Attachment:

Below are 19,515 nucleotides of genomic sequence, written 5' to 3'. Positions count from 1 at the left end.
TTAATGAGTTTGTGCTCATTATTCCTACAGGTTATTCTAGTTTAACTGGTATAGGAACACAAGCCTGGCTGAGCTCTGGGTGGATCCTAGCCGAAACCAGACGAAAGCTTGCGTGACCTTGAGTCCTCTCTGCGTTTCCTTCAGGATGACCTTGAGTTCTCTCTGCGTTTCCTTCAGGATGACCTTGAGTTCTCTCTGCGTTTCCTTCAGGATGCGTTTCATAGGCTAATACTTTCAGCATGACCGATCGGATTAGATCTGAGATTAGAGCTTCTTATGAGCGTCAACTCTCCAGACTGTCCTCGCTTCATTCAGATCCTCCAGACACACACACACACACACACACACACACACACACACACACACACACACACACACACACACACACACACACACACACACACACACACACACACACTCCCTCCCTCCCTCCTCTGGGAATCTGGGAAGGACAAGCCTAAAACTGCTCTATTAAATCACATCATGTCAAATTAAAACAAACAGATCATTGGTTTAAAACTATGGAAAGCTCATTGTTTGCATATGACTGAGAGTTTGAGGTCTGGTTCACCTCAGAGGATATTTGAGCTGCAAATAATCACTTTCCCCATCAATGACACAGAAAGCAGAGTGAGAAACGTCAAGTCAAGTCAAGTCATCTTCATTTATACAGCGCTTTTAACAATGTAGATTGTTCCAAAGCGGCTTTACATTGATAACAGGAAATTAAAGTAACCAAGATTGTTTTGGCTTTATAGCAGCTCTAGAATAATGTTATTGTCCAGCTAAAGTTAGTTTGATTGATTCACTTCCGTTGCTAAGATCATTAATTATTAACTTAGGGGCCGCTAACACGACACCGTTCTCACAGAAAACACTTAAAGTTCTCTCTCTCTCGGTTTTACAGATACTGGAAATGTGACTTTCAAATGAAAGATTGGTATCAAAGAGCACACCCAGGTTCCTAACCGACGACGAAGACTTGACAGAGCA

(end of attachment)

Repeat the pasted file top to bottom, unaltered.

Below are 19,515 nucleotides of genomic sequence, written 5' to 3'. Positions count from 1 at the left end.
TTAATGAGTTTGTGCTCATTATTCCTACAGGTTATTCTAGTTTAACTGGTATAGGAACACAAGCCTGGCTGAGCTCTGGGTGGATCCTAGCCGAAACCAGACGAAAGCTTGCGTGACCTTGAGTCCTCTCTGCGTTTCCTTCAGGATGACCTTGAGTTCTCTCTGCGTTTCCTTCAGGATGACCTTGAGTTCTCTCTGCGTTTCCTTCAGGATGCGTTTCATAGGCTAATACTTTCAGCATGACCGATCGGATTAGATCTGAGATTAGAGCTTCTTATGAGCGTCAACTCTCCAGACTGTCCTCGCTTCATTCAGATCCTCCAGACACACACACACACACACACACACACACACACACACACACACACACACACACACACACACACACACACACACACACACACACACACACACACACTCCCTCCCTCCCTCCTCTGGGAATCTGGGAAGGACAAGCCTAAAACTGCTCTATTAAATCACATCATGTCAAATTAAAACAAACAGATCATTGGTTTAAAACTATGGAAAGCTCATTGTTTGCATATGACTGAGAGTTTGAGGTCTGGTTCACCTCAGAGGATATTTGAGCTGCAAATAATCACTTTCCCCATCAATGACACAGAAAGCAGAGTGAGAAACGTCAAGTCAAGTCAAGTCATCTTCATTTATACAGCGCTTTTAACAATGTAGATTGTTCCAAAGCGGCTTTACATTGATAACAGGAAATTAAAGTAACCAAGATTGTTTTGGCTTTATAGCAGCTCTAGAATAATGTTATTGTCCAGCTAAAGTTAGTTTGATTGATTCACTTCCGTTGCTAAGATCATTAATTATTAACTTAGGGGCCGCTAACACGACACCGTTCTCACAGAAAACACTTAAAGTTCTCTCTCTCTCGGTTTTACAGATACTGGAAATGTGACTTTCAAATGAAAGATTGGTATCAAAGAGCACACCCAGGTTCCTAACCGACGACGAAGACTTGACAGAGCA